New Tube map: no zones, no Thames

The new Tube map is significantly less cluttered than the previous version, presumably in an attempt to address some of the criticism the Tube map has received lately.

Most of the information that has been removed isn’t essential for most commuters; however, as Londonist points out, the removal of zones might cause issues. Personally, I don’t need zones on my day-to-day commute. However, this is crucial information if I’m travelling to some far-flung Tube station. How do I get this information now? I’m not sure. Do I have to wait in the ticket queue just to ask a TfL employee what zone Station X is in? At the moment, I can download the old map from the TfL site, but I wonder how long it is before it disappears. Of course, if I plan my journey in advance, I can always get the zone information from Wikipedia.

This raises some interesting general questions: Is less clutter a good thing when vital information has been removed? Is designing for the 80% always the best idea? When removing rarely-used features, what alternatives should be provided to ease the transition to the new, simpler version?

I should add that I really do miss the Thames, even though I can see that it doesn’t add any useful information.

5 thoughts on “New Tube map: no zones, no Thames

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  2. Seems very odd, maybe TFL are so cutting-edge that they’ve gone past the Information Age and into the A Little Bit Less Information Age.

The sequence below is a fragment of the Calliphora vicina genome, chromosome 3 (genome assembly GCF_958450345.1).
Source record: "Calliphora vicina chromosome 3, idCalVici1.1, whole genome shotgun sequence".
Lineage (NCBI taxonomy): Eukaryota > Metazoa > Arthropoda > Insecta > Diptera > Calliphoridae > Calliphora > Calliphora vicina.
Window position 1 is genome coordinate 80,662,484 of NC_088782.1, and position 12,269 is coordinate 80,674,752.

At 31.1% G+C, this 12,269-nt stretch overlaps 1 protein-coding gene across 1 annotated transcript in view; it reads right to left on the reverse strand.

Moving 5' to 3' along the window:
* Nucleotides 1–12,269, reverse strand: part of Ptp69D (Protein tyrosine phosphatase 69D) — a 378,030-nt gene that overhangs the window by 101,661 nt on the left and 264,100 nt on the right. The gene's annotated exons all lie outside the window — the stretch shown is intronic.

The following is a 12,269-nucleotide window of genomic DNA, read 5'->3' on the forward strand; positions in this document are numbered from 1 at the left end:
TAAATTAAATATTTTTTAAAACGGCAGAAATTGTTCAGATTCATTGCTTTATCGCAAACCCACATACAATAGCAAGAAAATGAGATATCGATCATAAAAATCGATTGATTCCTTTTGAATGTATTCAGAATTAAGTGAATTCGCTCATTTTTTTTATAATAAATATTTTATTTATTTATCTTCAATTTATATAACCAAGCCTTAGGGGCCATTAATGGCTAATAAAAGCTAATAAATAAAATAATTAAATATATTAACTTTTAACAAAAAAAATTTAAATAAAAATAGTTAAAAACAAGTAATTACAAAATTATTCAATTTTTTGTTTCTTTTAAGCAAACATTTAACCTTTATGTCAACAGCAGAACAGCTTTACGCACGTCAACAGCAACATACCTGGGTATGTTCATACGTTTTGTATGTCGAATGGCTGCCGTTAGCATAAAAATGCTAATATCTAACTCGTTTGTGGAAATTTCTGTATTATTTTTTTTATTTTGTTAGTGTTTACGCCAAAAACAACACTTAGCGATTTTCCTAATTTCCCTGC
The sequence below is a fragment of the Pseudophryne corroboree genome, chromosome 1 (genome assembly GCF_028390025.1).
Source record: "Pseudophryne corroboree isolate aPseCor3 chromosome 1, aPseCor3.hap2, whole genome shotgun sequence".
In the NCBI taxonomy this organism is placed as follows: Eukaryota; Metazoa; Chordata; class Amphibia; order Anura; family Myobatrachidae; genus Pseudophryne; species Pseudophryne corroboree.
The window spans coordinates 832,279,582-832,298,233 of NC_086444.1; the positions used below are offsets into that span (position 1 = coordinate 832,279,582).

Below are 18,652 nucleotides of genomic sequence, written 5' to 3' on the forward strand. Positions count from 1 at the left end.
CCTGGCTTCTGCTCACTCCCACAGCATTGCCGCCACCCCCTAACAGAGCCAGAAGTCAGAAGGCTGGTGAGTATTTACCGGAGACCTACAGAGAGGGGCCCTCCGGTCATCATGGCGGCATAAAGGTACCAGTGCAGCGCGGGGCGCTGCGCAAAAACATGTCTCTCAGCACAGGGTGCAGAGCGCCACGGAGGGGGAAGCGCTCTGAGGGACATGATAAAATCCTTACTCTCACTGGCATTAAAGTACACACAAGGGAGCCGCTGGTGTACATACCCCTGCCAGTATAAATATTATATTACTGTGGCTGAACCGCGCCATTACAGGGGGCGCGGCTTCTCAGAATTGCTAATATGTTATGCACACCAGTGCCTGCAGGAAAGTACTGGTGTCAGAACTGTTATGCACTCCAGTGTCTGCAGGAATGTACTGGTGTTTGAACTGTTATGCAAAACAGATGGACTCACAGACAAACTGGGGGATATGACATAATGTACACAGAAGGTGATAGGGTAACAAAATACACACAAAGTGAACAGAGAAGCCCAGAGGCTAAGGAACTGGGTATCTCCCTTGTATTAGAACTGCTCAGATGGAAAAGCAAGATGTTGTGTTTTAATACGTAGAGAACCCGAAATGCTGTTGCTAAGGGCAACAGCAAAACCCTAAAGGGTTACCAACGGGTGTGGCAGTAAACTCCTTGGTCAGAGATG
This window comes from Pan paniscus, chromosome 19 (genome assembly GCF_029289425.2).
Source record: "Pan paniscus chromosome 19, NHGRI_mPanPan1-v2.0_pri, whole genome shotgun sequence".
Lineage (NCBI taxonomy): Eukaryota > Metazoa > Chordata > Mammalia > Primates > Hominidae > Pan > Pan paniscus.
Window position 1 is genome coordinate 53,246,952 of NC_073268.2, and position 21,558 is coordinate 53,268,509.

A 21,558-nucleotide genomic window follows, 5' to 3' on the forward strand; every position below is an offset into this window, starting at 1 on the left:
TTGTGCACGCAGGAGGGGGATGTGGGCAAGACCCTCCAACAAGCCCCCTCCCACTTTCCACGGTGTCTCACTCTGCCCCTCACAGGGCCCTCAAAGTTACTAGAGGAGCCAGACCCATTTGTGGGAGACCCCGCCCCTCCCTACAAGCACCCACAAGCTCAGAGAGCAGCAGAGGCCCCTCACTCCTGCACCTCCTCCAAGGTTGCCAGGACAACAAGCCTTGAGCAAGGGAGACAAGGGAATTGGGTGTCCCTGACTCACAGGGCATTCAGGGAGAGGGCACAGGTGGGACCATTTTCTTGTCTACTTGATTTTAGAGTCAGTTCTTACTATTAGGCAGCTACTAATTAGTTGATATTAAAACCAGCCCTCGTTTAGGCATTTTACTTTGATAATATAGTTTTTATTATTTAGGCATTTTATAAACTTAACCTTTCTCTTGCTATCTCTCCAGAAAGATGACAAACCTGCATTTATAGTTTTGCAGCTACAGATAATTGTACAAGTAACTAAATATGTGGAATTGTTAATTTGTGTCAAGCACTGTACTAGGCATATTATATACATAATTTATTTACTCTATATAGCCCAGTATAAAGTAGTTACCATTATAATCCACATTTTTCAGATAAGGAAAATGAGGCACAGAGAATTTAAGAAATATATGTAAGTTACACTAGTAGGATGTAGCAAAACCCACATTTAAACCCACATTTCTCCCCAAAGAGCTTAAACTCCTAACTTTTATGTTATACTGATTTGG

Removing the zones is madness, they’re incredibly useful.

  3. I’m interested to see how this plays out.

    I think they’re making using the Tube very difficult. But it’s only difficult for a fairly limited use case.

    If you look at the majority of journeys on the tube, i.e. people on their way to and from work, zones don’t matter.

    I’m wondering if I’m sensitive to the removal of zones because the Tube map is where I expect to find them. I wonder about the people who are using the Tube for the first tube (or traveling across zones for the first time). Where would they expect to find zones? Would the look near the ticket machines or on the Tube map? Would they even be aware of zones?

    The Tube map no only showed us which zone each station was it, it also taught us that zones existed the first time we looked at it. At least, that’s how I remember learning about zones.

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